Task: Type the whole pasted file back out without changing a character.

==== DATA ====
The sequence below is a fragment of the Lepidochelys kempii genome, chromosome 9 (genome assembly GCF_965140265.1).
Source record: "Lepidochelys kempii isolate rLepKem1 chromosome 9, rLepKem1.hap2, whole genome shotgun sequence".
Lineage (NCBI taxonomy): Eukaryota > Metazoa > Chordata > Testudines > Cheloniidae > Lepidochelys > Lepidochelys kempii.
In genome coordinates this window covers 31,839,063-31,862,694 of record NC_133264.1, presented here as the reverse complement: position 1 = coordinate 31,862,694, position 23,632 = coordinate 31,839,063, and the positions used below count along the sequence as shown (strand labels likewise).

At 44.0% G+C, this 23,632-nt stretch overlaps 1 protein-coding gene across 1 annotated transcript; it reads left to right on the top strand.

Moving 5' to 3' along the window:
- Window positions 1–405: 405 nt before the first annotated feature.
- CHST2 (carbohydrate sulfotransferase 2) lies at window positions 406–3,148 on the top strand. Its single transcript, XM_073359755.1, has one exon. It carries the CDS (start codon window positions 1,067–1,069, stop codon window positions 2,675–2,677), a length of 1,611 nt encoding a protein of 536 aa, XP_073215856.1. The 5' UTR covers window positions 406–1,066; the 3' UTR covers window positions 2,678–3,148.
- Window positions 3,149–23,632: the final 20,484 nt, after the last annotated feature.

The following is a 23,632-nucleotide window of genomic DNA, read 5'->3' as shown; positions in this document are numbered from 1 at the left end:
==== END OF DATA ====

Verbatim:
The sequence below is a fragment of the Lepidochelys kempii genome, chromosome 9 (genome assembly GCF_965140265.1).
Source record: "Lepidochelys kempii isolate rLepKem1 chromosome 9, rLepKem1.hap2, whole genome shotgun sequence".
Lineage (NCBI taxonomy): Eukaryota > Metazoa > Chordata > Testudines > Cheloniidae > Lepidochelys > Lepidochelys kempii.
In genome coordinates this window covers 31,839,063-31,862,694 of record NC_133264.1, presented here as the reverse complement: position 1 = coordinate 31,862,694, position 23,632 = coordinate 31,839,063, and the positions used below count along the sequence as shown (strand labels likewise).

At 44.0% G+C, this 23,632-nt stretch overlaps 1 protein-coding gene across 1 annotated transcript; it reads left to right on the top strand.

Moving 5' to 3' along the window:
- Window positions 1–405: 405 nt before the first annotated feature.
- CHST2 (carbohydrate sulfotransferase 2) lies at window positions 406–3,148 on the top strand. Its single transcript, XM_073359755.1, has one exon. It carries the CDS (start codon window positions 1,067–1,069, stop codon window positions 2,675–2,677), a length of 1,611 nt encoding a protein of 536 aa, XP_073215856.1. The 5' UTR covers window positions 406–1,066; the 3' UTR covers window positions 2,678–3,148.
- Window positions 3,149–23,632: the final 20,484 nt, after the last annotated feature.

The following is a 23,632-nucleotide window of genomic DNA, read 5'->3' as shown; positions in this document are numbered from 1 at the left end: